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    2. Hi Andy,

      Just to follow up on the question asked by Dave regarding using SPM8 or 12 and I'm wondering if you had actually tried or tested it and if you could share more details. Thanks a lot for your help and really appreciate what you are doing!

      Jessy

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    3. Hey Jessy, I haven't tried that yet; I don't know when I'll get to it in the future, but I'm not as proficient at doing that in SPM as in FSL or AFNI.

      What you could do, is try it in AFNI or FSL (using 3dmaskave or fslmeants, respectively) on the masks, and then feed that text file as an unconvolved, "raw" timecourse into the SPM model.


      Best,

      -Andy

      Delete
  3. Dear Andy,

    Thank you for this article! I have run the segmentation with SPM and got a probabilistic wm mask. I now would like to create nuisance regressors to remove some scanner drifts that we unfortunately have in the data; I have a feeling that I have to use a conservative wm probability threshold for this, to make sure I do not include any gm/functional activity in the regressor. But I don't know how to select this threshold.. 0.9? 0.8? 0.99? What threshold would you recommend? Or would you recommend do a multiplication, as in your answer to the previous question? (but then some functional activity is still in the mask, right?) thank you!

    ReplyDelete
    Replies
    1. Hello Irina!

      The threshold is entirely up to you, and depends on the quality of your data; better image quality will have clearer demarcations between white and grey matter, which will affect your threshold selection. Play around with a few numbers and see which one gives you the most reasonable segmentation of the white matter from the grey matter.


      Best,

      -Andy

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  4. Dear Andy;
    All of your tutorial videos are great. Thank you very much. I just started to preprocess rs-fMRI data with FSL and I have learned it through your helpful videos.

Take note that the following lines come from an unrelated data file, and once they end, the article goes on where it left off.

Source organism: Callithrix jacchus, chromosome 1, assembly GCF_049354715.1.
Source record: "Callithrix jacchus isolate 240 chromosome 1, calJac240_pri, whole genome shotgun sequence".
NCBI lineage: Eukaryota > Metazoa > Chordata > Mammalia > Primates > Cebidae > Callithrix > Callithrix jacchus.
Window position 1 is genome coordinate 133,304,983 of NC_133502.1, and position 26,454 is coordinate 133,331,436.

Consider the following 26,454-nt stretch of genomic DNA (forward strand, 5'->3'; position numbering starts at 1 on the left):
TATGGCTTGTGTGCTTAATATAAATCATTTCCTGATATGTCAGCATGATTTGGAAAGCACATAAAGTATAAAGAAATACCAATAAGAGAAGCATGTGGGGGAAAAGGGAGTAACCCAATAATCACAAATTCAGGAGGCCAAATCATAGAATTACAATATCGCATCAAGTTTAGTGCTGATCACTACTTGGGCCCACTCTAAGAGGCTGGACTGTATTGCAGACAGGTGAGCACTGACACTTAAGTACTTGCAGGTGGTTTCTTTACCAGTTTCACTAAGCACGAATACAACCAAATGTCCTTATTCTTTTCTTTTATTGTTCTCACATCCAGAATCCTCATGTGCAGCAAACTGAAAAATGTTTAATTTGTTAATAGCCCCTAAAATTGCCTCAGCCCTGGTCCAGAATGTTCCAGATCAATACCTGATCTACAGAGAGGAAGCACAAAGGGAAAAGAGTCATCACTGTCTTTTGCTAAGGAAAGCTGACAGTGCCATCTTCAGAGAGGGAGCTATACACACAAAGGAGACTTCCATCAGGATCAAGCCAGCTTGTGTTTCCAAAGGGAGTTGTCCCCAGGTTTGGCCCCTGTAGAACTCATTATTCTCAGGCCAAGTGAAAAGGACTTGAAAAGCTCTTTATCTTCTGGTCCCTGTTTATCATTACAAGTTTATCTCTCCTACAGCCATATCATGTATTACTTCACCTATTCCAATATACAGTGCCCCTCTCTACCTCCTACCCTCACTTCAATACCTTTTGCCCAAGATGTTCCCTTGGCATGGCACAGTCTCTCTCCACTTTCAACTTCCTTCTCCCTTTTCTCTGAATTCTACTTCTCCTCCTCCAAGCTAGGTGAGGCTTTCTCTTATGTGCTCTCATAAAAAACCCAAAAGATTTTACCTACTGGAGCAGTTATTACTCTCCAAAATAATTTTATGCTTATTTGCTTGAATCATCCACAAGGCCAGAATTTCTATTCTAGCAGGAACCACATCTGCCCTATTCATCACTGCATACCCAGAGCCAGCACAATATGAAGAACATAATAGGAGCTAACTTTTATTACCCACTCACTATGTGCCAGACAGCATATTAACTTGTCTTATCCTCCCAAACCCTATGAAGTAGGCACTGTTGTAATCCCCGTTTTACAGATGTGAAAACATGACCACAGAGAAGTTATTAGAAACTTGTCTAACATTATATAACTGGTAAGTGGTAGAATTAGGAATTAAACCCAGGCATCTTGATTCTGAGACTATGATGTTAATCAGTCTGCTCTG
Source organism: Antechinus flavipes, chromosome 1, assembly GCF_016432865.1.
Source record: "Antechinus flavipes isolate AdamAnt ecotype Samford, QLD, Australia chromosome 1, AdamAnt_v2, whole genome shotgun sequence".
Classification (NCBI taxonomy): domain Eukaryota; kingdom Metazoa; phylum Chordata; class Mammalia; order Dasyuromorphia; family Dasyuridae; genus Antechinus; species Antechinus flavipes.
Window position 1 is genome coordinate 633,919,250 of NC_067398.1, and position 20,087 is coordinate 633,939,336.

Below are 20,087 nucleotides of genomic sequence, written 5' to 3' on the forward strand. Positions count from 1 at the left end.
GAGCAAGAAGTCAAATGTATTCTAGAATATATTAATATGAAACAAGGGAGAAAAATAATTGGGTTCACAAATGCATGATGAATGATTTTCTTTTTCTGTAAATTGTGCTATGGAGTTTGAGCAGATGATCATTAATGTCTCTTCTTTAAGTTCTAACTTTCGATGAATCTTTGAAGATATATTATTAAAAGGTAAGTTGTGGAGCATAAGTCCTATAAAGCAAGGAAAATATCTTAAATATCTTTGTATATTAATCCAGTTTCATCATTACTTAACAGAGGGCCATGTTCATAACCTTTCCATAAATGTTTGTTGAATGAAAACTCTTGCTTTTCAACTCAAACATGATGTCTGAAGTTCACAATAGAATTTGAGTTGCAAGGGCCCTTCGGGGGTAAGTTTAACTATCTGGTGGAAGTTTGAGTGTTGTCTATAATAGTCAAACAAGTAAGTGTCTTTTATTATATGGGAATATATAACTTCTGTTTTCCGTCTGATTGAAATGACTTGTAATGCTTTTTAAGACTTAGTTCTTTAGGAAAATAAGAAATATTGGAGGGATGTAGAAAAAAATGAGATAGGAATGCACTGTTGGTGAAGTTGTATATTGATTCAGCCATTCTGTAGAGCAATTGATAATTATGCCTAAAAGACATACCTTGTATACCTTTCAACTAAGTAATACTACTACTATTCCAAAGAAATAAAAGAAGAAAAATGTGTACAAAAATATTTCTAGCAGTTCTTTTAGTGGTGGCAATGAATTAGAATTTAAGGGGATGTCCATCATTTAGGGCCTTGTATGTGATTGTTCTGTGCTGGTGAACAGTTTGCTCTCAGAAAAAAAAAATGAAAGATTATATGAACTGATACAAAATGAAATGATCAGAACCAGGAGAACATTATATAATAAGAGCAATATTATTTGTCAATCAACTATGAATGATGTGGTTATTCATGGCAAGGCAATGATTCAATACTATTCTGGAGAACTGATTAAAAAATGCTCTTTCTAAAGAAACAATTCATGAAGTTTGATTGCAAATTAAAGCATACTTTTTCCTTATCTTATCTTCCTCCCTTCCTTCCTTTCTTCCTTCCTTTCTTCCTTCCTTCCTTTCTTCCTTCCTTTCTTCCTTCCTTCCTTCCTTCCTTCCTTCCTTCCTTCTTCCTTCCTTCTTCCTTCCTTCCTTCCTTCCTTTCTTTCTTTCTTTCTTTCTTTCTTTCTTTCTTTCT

As I'm new in rs-fMRI, I am wondering if my understanding is right in regressing out WM and CSF mean signal. I think that I could define ROI for WM or CSF according to known atlas (for instance a sphere with predefined radius as expressed in some articles) then using fslmeants (or MatLab commands), the time series average of ROI can be found and it is subtracted from the data. Would you please kindly help me if I am wrong in this issue?
    Thank you very much.

    ReplyDelete
    Replies
    1. Hi Farzaneh,

      You could place a sphere, but it would be better to mask out the entire tissue (or liquid) using the segmentation masks. That way, when you average over the entire mask, you get a good general signal for that tissue, which should be different from grey matter.


      Best,

      -Andy

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    2. This comment has been removed by the author.

      Delete
  5. Dear Andy,
    Using FAST and fslmeants, I created 2 text file of CSF and WM signal, but I don't know how I can use GLM GUI to regress out these signals considering that the fMRI data is resting state and no contrast model is used. It would be great if you kindly help FSL users with your great videos.
    Best Regards

    ReplyDelete
    Replies
    1. Hi Farzaneh,

      First, select the Custom (1 entry per volume) Basic Shape option on the model setup tab for each type of tissue you are trying to model; then, load your timeseries for each timeseries you have extracted. I think that should do it.

      -Andy

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  6. Hi Andy!